Reefs of Hope: Supporting a Community Led Approach to Save Our Coral Reefs

Coral reefs are among the most biodiverse and economically valuable ecosystems on Earth. However, they are facing unprecedented threats due to climate change, including rising sea temperatures and ocean acidification. In response to these challenges, Kyeema has partnered with Corals for Conservation (C4C) to implement it’s innovative “Reefs of Hope” methodology in the Pacific.

Reefs of Hope has recently received official endorsement from UNESCO as part of its Ocean Decade of Action, providing the highest level of international recognition. This methodology includes emergency measures to evacuate heat-adapted corals from the hottest parts of the reef to cooler waters within the same reef systems. By empowering communities and resorts to participate in coral conservation efforts, Reefs of Hope aims to prevent local coral species extinctions.

The operational assumptions of Reefs of Hope are straightforward:

  • The open ocean will remain under 33°C even in the worst-case scenarios.
  • Some outer coral reef areas will continue to remain under 33-34°C during marine heat waves of the future.
  • Corals exist within hot pocket reefs that can withstand multiple days of 34°C and above without bleaching.
  • These hot pocket areas are becoming even hotter, approaching lethal temperatures of >36C, which threatens to kill these most heat adapted corals.
  • Moving heat-adapted corals to cooler water nurseries is a viable strategy to prevent their demise and maintain genetic diversity.
  • Thermal resilience involves multiple factors, including the host, symbiotic algae, and probiotic bacteria, which can be best secured by moving corals from jeopardized hot pocket coral populations.
  • It is vital that coral reef scientists not only partner with governments, but that they also focus on those who most rely on coral reefs for their existence; island communities and the tourism industry, enabling non-scientists to take a proactive role in saving coral reefs.

Dr. Austin Bowden-Kerby, Director of C4C, who developed the Reefs of Hope methodology, has often been described as the grandfather of coral gardening. At the recent Reef Resilience Symposium in Cairns, he emphasized the urgent need for action, stating, “We are running out of time to save our coral reefs.”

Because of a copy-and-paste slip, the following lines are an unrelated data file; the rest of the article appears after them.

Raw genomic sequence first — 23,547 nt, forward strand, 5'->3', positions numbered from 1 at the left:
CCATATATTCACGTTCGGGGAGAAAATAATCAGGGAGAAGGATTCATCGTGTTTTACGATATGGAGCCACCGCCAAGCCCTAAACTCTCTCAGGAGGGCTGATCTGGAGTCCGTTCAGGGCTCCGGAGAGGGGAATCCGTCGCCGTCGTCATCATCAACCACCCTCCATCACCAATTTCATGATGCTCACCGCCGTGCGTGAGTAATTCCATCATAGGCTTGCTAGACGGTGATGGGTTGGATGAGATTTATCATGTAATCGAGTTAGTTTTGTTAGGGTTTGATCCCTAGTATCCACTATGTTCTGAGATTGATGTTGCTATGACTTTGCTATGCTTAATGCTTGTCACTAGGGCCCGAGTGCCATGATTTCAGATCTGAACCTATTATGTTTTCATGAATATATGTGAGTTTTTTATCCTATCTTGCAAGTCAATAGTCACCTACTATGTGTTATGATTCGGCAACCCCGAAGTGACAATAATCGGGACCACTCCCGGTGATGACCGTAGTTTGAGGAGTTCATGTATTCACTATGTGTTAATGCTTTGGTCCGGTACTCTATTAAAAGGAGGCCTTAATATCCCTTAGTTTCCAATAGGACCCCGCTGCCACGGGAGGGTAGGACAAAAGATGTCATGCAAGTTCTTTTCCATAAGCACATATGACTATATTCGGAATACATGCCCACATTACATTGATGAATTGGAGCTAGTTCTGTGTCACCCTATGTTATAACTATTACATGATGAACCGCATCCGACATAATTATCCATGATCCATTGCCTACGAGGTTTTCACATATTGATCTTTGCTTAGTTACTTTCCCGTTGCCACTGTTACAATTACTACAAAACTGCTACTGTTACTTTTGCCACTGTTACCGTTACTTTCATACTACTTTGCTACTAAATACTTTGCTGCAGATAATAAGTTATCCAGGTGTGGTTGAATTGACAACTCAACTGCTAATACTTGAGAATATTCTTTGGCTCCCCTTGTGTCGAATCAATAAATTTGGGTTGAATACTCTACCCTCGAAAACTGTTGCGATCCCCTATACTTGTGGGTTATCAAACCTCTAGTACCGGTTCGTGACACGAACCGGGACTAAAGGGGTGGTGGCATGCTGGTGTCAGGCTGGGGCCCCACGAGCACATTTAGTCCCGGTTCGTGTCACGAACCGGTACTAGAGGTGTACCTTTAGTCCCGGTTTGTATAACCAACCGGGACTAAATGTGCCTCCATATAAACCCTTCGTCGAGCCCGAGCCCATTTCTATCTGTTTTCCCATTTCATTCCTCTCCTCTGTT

Dr. Bowden-Kerby’s message is clear: the old models of coral conservation and restoration are no longer sufficient. Instead, we must focus on helping nature adapt to the present and future challenges posed by climate change. This means actively moving a diversity of corals from heats stressed reefs to cooler water nurseries before it’s too late.

As stewards of the planet, we have a unique opportunity to make a difference. By supporting Reefs of Hope and actively engaging in coral reef adaptation efforts, we can help ensure the survival of these invaluable ecosystems for future generations.

Dr. Bowden-Kerby believes that the future of the planet hinges on the actions of the coral reef community and their ability to reach out and include communities and the tourism industry in adaptation solutions, stating:

“With the thermal anomaly now becoming permanent, everything has changed. I believe that the very future of the planet is in the hands of the coral reef community. No other group can do what we can do. We must realize our unique position and we must cherish that position. Our coral reef community sits on the leading edge of a planetary collapse, and if we succeed in saving coral reefs, we can succeed in saving the planet.”

Community and tourism-led action is at the heart of the Reefs of Hope methodology. By empowering local communities and coral reef tourism partners to participate in coral conservation and adaptation efforts within locally established no-fishing reserves, Reefs of Hope not only helps prevent local coral species extinctions but also creates a sense of ownership and responsibility among community members and businesses. This approach recognizes that communities and resorts have the most to lose from coral reef collapse and are therefore crucial partners in conservation efforts. The strategies include visiting hot pocket reefs to assess the remaining coral populations both before and during marine heat waves, collecting unbleached individuals during bleaching events as the waters cool, and protecting them from predators within gene bank nurseries. Additionally, local translocation of corals from hot to cool reef areas is carried out during the cool winter months, while there is still time.

Once the heat adapted corals are secure within nurseries and in the cooler water restoration sites, natural processes of coral reef recovery begin to proceed, which includes the restoration of coral reproduction. Fish habitat is also enhanced by the corals, and the increasing fish populations reinforce community-based conservation efforts, amplifying the success pf MPAs and encouraging participating communities and resorts.  The resulting excitement helps propel the work forward, as interest in this breakthrough approach spreads.

Together, we can move swiftly to empower those most impacted to implement strategies that help our marine ecosystems to adapt to the changing climate and ensure the survival of reefs for generations to come. Help us embrace our unique UNESCO-endorsed position and work together to save not only coral reefs but also improve the resilience of the local communities working at the forefront.

Reefs of Hope
Kyeema Foundation Improve the health and wellbeing of marginalized communities and their environments
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